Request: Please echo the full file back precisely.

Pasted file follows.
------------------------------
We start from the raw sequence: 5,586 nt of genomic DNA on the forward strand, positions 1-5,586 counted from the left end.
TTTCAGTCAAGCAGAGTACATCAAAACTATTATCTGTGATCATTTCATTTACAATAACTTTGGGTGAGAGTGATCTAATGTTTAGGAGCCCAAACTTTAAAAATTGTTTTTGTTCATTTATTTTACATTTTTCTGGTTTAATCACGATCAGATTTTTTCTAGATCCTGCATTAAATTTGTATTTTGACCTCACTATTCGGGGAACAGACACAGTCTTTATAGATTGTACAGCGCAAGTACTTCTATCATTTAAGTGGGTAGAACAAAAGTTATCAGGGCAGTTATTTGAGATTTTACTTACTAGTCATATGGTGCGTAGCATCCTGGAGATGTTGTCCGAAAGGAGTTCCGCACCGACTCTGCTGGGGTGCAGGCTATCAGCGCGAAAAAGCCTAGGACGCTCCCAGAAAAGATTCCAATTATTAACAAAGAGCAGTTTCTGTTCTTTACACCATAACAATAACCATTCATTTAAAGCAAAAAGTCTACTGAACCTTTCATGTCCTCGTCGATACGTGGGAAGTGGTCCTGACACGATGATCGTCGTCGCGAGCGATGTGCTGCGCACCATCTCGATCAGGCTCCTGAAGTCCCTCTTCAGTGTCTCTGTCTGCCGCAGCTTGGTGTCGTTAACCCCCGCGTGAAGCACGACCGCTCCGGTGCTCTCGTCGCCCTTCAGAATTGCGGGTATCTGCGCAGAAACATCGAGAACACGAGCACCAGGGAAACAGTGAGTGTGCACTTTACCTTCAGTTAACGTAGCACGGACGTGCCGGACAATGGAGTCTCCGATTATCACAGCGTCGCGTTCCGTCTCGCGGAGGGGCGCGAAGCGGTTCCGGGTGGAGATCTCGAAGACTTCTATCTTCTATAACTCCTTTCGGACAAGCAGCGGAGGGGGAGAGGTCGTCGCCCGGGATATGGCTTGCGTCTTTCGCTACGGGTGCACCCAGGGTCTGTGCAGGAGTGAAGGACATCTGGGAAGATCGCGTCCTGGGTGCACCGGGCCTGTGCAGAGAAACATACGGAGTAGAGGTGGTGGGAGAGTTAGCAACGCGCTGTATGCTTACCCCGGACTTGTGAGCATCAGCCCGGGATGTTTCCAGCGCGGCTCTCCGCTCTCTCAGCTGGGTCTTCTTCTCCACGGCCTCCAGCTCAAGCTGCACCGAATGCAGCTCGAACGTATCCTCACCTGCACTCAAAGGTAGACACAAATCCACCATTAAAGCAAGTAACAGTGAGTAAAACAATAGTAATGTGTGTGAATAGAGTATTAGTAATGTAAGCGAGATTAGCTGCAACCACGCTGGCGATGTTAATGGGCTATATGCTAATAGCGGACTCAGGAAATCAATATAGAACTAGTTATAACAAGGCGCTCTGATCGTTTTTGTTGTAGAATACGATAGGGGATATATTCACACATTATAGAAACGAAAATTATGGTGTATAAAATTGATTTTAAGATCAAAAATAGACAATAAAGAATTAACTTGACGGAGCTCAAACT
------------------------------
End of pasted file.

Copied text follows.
We start from the raw sequence: 5,586 nt of genomic DNA on the forward strand, positions 1-5,586 counted from the left end.
TTTCAGTCAAGCAGAGTACATCAAAACTATTATCTGTGATCATTTCATTTACAATAACTTTGGGTGAGAGTGATCTAATGTTTAGGAGCCCAAACTTTAAAAATTGTTTTTGTTCATTTATTTTACATTTTTCTGGTTTAATCACGATCAGATTTTTTCTAGATCCTGCATTAAATTTGTATTTTGACCTCACTATTCGGGGAACAGACACAGTCTTTATAGATTGTACAGCGCAAGTACTTCTATCATTTAAGTGGGTAGAACAAAAGTTATCAGGGCAGTTATTTGAGATTTTACTTACTAGTCATATGGTGCGTAGCATCCTGGAGATGTTGTCCGAAAGGAGTTCCGCACCGACTCTGCTGGGGTGCAGGCTATCAGCGCGAAAAAGCCTAGGACGCTCCCAGAAAAGATTCCAATTATTAACAAAGAGCAGTTTCTGTTCTTTACACCATAACAATAACCATTCATTTAAAGCAAAAAGTCTACTGAACCTTTCATGTCCTCGTCGATACGTGGGAAGTGGTCCTGACACGATGATCGTCGTCGCGAGCGATGTGCTGCGCACCATCTCGATCAGGCTCCTGAAGTCCCTCTTCAGTGTCTCTGTCTGCCGCAGCTTGGTGTCGTTAACCCCCGCGTGAAGCACGACCGCTCCGGTGCTCTCGTCGCCCTTCAGAATTGCGGGTATCTGCGCAGAAACATCGAGAACACGAGCACCAGGGAAACAGTGAGTGTGCACTTTACCTTCAGTTAACGTAGCACGGACGTGCCGGACAATGGAGTCTCCGATTATCACAGCGTCGCGTTCCGTCTCGCGGAGGGGCGCGAAGCGGTTCCGGGTGGAGATCTCGAAGACTTCTATCTTCTATAACTCCTTTCGGACAAGCAGCGGAGGGGGAGAGGTCGTCGCCCGGGATATGGCTTGCGTCTTTCGCTACGGGTGCACCCAGGGTCTGTGCAGGAGTGAAGGACATCTGGGAAGATCGCGTCCTGGGTGCACCGGGCCTGTGCAGAGAAACATACGGAGTAGAGGTGGTGGGAGAGTTAGCAACGCGCTGTATGCTTACCCCGGACTTGTGAGCATCAGCCCGGGATGTTTCCAGCGCGGCTCTCCGCTCTCTCAGCTGGGTCTTCTTCTCCACGGCCTCCAGCTCAAGCTGCACCGAATGCAGCTCGAACGTATCCTCACCTGCACTCAAAGGTAGACACAAATCCACCATTAAAGCAAGTAACAGTGAGTAAAACAATAGTAATGTGTGTGAATAGAGTATTAGTAATGTAAGCGAGATTAGCTGCAACCACGCTGGCGATGTTAATGGGCTATATGCTAATAGCGGACTCAGGAAATCAATATAGAACTAGTTATAACAAGGCGCTCTGATCGTTTTTGTTGTAGAATACGATAGGGGATATATTCACACATTATAGAAACGAAAATTATGGTGTATAAAATTGATTTTAAGATCAAAAATAGACAATAAAGAATTAACTTGACGGAGCTCAAACT